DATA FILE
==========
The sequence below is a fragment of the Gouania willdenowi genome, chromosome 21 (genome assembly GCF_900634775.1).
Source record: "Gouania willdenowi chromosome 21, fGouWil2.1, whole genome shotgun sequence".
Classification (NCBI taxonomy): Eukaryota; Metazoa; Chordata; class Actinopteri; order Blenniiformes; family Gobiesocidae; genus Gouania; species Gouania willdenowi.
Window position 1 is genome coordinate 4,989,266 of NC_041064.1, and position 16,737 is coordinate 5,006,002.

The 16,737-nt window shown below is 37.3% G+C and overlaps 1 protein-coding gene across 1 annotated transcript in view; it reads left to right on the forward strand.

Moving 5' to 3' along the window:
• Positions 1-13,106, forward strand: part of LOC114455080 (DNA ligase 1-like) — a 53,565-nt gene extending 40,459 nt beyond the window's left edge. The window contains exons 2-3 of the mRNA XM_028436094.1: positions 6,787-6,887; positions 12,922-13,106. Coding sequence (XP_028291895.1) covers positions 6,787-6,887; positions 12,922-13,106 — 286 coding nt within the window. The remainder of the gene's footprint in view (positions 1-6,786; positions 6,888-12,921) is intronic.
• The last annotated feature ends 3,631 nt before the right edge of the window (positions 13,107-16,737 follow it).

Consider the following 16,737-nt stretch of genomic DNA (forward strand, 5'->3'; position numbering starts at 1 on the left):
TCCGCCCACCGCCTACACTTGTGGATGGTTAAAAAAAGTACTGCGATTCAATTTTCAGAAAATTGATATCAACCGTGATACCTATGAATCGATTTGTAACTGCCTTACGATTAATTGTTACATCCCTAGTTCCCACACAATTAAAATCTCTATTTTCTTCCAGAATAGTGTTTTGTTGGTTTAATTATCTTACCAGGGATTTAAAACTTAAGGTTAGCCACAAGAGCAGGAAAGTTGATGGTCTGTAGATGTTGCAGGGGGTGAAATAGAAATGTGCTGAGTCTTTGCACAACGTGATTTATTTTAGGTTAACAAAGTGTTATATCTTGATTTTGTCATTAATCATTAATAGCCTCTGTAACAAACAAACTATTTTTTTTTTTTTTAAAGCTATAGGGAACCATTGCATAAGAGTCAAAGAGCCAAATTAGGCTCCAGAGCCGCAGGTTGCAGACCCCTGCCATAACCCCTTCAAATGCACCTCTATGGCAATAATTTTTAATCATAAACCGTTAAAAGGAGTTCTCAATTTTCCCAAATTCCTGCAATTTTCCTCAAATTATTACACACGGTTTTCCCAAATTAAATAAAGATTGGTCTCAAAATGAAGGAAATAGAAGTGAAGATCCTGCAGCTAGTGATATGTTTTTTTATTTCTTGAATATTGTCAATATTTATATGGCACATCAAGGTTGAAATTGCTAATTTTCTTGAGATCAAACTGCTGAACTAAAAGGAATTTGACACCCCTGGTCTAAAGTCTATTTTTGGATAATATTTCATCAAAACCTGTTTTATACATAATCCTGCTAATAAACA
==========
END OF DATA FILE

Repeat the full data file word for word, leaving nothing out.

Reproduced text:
The sequence below is a fragment of the Gouania willdenowi genome, chromosome 21 (genome assembly GCF_900634775.1).
Source record: "Gouania willdenowi chromosome 21, fGouWil2.1, whole genome shotgun sequence".
Classification (NCBI taxonomy): Eukaryota; Metazoa; Chordata; class Actinopteri; order Blenniiformes; family Gobiesocidae; genus Gouania; species Gouania willdenowi.
Window position 1 is genome coordinate 4,989,266 of NC_041064.1, and position 16,737 is coordinate 5,006,002.

The 16,737-nt window shown below is 37.3% G+C and overlaps 1 protein-coding gene across 1 annotated transcript in view; it reads left to right on the forward strand.

Moving 5' to 3' along the window:
• Positions 1-13,106, forward strand: part of LOC114455080 (DNA ligase 1-like) — a 53,565-nt gene extending 40,459 nt beyond the window's left edge. The window contains exons 2-3 of the mRNA XM_028436094.1: positions 6,787-6,887; positions 12,922-13,106. Coding sequence (XP_028291895.1) covers positions 6,787-6,887; positions 12,922-13,106 — 286 coding nt within the window. The remainder of the gene's footprint in view (positions 1-6,786; positions 6,888-12,921) is intronic.
• The last annotated feature ends 3,631 nt before the right edge of the window (positions 13,107-16,737 follow it).

Consider the following 16,737-nt stretch of genomic DNA (forward strand, 5'->3'; position numbering starts at 1 on the left):
TCCGCCCACCGCCTACACTTGTGGATGGTTAAAAAAAGTACTGCGATTCAATTTTCAGAAAATTGATATCAACCGTGATACCTATGAATCGATTTGTAACTGCCTTACGATTAATTGTTACATCCCTAGTTCCCACACAATTAAAATCTCTATTTTCTTCCAGAATAGTGTTTTGTTGGTTTAATTATCTTACCAGGGATTTAAAACTTAAGGTTAGCCACAAGAGCAGGAAAGTTGATGGTCTGTAGATGTTGCAGGGGGTGAAATAGAAATGTGCTGAGTCTTTGCACAACGTGATTTATTTTAGGTTAACAAAGTGTTATATCTTGATTTTGTCATTAATCATTAATAGCCTCTGTAACAAACAAACTATTTTTTTTTTTTTTAAAGCTATAGGGAACCATTGCATAAGAGTCAAAGAGCCAAATTAGGCTCCAGAGCCGCAGGTTGCAGACCCCTGCCATAACCCCTTCAAATGCACCTCTATGGCAATAATTTTTAATCATAAACCGTTAAAAGGAGTTCTCAATTTTCCCAAATTCCTGCAATTTTCCTCAAATTATTACACACGGTTTTCCCAAATTAAATAAAGATTGGTCTCAAAATGAAGGAAATAGAAGTGAAGATCCTGCAGCTAGTGATATGTTTTTTTATTTCTTGAATATTGTCAATATTTATATGGCACATCAAGGTTGAAATTGCTAATTTTCTTGAGATCAAACTGCTGAACTAAAAGGAATTTGACACCCCTGGTCTAAAGTCTATTTTTGGATAATATTTCATCAAAACCTGTTTTATACATAATCCTGCTAATAAACA